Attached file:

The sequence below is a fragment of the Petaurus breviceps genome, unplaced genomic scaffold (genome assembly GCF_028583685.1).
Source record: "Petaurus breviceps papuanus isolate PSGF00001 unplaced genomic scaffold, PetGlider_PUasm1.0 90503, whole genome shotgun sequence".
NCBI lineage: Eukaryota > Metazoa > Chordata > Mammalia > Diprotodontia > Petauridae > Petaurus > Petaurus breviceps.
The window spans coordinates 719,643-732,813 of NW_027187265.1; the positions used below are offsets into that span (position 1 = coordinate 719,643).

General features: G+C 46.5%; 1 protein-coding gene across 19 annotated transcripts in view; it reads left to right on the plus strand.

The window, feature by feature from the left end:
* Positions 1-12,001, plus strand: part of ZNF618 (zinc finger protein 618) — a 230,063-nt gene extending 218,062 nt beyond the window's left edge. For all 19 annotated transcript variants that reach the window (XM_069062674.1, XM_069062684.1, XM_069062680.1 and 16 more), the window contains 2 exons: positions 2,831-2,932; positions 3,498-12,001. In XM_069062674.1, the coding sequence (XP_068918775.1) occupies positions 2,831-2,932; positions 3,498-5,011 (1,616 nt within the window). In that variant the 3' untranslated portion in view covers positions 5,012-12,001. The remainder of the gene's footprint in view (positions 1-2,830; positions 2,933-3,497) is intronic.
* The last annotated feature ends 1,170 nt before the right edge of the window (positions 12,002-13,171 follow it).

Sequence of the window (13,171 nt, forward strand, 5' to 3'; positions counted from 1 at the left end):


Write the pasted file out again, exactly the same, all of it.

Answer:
The sequence below is a fragment of the Petaurus breviceps genome, unplaced genomic scaffold (genome assembly GCF_028583685.1).
Source record: "Petaurus breviceps papuanus isolate PSGF00001 unplaced genomic scaffold, PetGlider_PUasm1.0 90503, whole genome shotgun sequence".
NCBI lineage: Eukaryota > Metazoa > Chordata > Mammalia > Diprotodontia > Petauridae > Petaurus > Petaurus breviceps.
The window spans coordinates 719,643-732,813 of NW_027187265.1; the positions used below are offsets into that span (position 1 = coordinate 719,643).

General features: G+C 46.5%; 1 protein-coding gene across 19 annotated transcripts in view; it reads left to right on the plus strand.

The window, feature by feature from the left end:
* Positions 1-12,001, plus strand: part of ZNF618 (zinc finger protein 618) — a 230,063-nt gene extending 218,062 nt beyond the window's left edge. For all 19 annotated transcript variants that reach the window (XM_069062674.1, XM_069062684.1, XM_069062680.1 and 16 more), the window contains 2 exons: positions 2,831-2,932; positions 3,498-12,001. In XM_069062674.1, the coding sequence (XP_068918775.1) occupies positions 2,831-2,932; positions 3,498-5,011 (1,616 nt within the window). In that variant the 3' untranslated portion in view covers positions 5,012-12,001. The remainder of the gene's footprint in view (positions 1-2,830; positions 2,933-3,497) is intronic.
* The last annotated feature ends 1,170 nt before the right edge of the window (positions 12,002-13,171 follow it).

Sequence of the window (13,171 nt, forward strand, 5' to 3'; positions counted from 1 at the left end):